By Xin Huang
Northwest Asian Weekly
July 20, 2010
The XVIII International AIDS Conference took place in Vienna, Austria, from July 18th to the 23rd. The conference gathered those working in the field of HIV, as well as policy makers, persons living with HIV, and other individuals committed to ending the pandemic. The United Nations organizations have been working together towards preventing the spread of HIV.
A new treatment has been announced by UNAIDS (Joint United Nations Program on HIV/AIDS) – treatment 2.0. It is cheaper, with lower toxicity, higher treatment coverage, and a lower mortality rate. Dr. Michel Sidibe, the Executive Director of UNAIDS, was excited and hopeful about this development. He said, “Treatment 2.0 is a ‘game changer’… more people will be able to afford the HIV treatment; more than 10 million deaths could be averted by 2025.”
Due to raising awareness of HIV, people, especially the younger generation, have been changing their sexual behavior. “For example, more and more young men and women from Namibia, Zimbabwe are choosing to have sex later, and wearing condoms,” said Dr. Michel Sidibe. According to the statistics provided by UNAIDS, in most African countries, the trends of HIV pandemic prevalence are steadily going upward.
UNAIDS again emphasized their classic guidelines for preventing HIV as “A-B-C”: Abstinence (delaying sexual activity), being faithful, and using condoms.
On the other hand, the United Nations World Food Program (WFP) is urging healthcare providers, governments, and other partners to include a simple, yet vital, ingredient in the treatment of people living with HIV – good nutrition.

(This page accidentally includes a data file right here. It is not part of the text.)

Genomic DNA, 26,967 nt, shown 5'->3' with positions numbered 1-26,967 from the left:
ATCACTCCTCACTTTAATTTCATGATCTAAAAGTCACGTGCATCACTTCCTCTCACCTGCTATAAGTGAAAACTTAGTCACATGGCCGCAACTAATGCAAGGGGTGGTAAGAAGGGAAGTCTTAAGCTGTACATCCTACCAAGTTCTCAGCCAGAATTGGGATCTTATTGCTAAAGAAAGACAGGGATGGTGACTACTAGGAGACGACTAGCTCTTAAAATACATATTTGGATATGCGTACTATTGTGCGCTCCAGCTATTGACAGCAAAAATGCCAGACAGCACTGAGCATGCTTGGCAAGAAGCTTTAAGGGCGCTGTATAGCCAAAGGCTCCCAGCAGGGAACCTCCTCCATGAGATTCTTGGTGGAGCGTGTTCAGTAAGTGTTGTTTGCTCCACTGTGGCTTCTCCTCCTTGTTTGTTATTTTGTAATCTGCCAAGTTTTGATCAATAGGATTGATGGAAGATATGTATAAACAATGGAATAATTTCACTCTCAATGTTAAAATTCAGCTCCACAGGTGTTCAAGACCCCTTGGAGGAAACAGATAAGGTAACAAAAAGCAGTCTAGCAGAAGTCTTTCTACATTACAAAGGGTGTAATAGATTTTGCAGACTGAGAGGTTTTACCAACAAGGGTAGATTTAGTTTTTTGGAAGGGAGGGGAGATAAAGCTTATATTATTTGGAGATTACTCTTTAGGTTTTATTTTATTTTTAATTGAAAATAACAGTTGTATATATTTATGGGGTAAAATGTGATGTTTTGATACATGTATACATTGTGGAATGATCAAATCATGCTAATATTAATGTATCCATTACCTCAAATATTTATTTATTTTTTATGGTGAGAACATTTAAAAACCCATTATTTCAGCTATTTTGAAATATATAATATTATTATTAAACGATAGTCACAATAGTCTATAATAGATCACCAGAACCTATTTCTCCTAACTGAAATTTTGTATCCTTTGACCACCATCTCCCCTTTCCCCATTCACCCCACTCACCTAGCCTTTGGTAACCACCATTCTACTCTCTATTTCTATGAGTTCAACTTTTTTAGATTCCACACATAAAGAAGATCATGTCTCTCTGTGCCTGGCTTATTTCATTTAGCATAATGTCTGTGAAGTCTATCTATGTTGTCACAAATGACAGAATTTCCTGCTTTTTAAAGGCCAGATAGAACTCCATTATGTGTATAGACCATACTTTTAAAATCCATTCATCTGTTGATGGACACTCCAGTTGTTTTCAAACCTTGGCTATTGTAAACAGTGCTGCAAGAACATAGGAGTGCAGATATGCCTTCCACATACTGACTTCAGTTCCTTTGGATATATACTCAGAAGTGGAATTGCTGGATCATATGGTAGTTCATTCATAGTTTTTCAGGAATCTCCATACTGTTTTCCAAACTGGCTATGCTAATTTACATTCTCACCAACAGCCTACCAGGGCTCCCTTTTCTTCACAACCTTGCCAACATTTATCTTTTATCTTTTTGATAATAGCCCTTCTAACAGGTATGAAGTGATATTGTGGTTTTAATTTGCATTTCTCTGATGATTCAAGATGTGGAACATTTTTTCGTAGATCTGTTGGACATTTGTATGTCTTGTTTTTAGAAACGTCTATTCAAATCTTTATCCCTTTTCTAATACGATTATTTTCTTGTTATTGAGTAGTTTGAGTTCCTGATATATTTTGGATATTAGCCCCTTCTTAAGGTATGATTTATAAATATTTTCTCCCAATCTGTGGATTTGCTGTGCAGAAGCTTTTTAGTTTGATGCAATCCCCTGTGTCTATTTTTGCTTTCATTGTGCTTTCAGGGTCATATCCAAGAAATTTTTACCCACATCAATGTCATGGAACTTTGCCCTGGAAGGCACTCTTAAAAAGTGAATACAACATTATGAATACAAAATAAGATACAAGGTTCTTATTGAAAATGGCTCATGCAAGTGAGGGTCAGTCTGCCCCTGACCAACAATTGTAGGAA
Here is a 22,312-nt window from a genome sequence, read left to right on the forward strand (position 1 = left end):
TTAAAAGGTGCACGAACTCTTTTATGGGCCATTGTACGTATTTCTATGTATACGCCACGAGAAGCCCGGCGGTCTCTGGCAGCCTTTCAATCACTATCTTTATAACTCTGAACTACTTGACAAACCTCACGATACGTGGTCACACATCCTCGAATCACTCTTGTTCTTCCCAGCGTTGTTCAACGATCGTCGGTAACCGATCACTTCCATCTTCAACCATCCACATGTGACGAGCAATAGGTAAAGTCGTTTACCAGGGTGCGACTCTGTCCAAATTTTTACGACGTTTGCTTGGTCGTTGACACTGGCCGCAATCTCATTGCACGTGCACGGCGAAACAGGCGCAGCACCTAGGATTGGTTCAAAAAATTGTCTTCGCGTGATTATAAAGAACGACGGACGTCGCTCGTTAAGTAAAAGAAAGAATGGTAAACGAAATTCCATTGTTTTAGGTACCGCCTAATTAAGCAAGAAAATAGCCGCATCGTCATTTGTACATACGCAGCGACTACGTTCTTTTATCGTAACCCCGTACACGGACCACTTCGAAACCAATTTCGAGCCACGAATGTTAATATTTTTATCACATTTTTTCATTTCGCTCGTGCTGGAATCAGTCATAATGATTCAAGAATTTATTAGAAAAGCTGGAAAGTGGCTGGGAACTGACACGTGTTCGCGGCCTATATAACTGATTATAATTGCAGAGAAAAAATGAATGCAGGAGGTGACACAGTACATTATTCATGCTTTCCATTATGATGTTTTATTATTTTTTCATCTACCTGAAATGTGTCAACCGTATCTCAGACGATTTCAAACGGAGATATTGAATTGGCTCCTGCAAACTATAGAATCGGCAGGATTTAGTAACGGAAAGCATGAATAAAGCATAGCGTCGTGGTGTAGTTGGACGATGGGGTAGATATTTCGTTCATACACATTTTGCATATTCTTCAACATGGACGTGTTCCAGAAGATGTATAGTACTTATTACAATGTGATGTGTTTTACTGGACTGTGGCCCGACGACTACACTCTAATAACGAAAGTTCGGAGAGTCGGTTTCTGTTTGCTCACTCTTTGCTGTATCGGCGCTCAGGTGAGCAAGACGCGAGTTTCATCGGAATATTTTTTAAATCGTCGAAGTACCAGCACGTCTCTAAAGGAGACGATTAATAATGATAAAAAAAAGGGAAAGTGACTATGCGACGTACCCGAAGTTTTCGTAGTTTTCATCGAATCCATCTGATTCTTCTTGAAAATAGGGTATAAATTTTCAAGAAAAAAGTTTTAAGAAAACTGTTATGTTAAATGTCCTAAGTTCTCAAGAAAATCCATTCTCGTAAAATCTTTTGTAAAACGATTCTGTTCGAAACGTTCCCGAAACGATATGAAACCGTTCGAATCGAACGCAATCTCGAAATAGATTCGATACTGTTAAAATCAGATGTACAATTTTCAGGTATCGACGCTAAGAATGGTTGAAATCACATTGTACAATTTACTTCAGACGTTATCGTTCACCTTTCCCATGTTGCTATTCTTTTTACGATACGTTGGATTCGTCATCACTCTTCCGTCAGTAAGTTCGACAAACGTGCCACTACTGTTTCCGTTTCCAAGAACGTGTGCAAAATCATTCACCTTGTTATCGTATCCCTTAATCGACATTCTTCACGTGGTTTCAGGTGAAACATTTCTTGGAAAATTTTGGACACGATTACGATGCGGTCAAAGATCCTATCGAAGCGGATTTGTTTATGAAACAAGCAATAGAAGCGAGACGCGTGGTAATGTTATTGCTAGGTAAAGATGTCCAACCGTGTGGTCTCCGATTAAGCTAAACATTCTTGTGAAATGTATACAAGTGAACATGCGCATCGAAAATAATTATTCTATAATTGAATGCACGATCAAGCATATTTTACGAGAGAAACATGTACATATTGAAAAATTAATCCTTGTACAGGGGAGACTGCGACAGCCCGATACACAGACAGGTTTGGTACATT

“There is a growing body of evidence that food and nutritional support are essential for keeping people living with HIV healthy for longer and for improving the effectiveness of treatment,” said Martin Bloem, WFP’s head of Nutrition and HIV.
“If people don’t have access to food, it is hard to take antiretroviral drugs, and the risk of going off the treatment rises. Among malnourished patients that start antiretroviral therapy (ART), the risk of death is 2 to 6 times higher compared to those who are receiving proper nourishment,” Bloem said during the AIDS 2010 conference in Vienna.
People living with HIV need more calories to help fight the virus. HIV-positive children need between 50-100 percent more calories than HIV-negative children, while adults need up to 300 percent more calories as the disease progresses.
Xin Huang is a senior at Pacific Lutheran University in Tacoma. He is participating in a summer internship in Geneva, Switzerland, where he is attending conferences at the United Nations.